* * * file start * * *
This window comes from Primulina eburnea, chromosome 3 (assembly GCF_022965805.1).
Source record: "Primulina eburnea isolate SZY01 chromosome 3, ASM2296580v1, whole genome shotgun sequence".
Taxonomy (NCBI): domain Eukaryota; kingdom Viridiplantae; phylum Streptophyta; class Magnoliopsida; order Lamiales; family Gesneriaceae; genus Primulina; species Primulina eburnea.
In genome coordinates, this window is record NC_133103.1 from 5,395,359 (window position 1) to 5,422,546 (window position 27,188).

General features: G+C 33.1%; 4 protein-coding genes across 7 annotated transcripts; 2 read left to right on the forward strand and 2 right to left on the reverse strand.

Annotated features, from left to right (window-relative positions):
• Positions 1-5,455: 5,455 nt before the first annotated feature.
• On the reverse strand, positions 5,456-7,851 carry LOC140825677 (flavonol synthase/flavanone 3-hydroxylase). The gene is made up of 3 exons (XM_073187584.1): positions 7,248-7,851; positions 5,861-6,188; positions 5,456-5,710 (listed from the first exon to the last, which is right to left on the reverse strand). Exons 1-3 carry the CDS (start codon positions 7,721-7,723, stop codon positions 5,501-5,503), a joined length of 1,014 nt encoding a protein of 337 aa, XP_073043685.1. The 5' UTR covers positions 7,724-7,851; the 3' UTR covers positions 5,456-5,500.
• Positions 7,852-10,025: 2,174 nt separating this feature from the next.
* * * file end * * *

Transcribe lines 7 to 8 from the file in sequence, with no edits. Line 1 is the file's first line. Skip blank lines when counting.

• Positions 1-5,455: 5,455 nt before the first annotated feature.
• On the reverse strand, positions 5,456-7,851 carry LOC140825677 (flavonol synthase/flavanone 3-hydroxylase). The gene is made up of 3 exons (XM_073187584.1): positions 7,248-7,851; positions 5,861-6,188; positions 5,456-5,710 (listed from the first exon to the last, which is right to left on the reverse strand). Exons 1-3 carry the CDS (start codon positions 7,721-7,723, stop codon positions 5,501-5,503), a joined length of 1,014 nt encoding a protein of 337 aa, XP_073043685.1. The 5' UTR covers positions 7,724-7,851; the 3' UTR covers positions 5,456-5,500.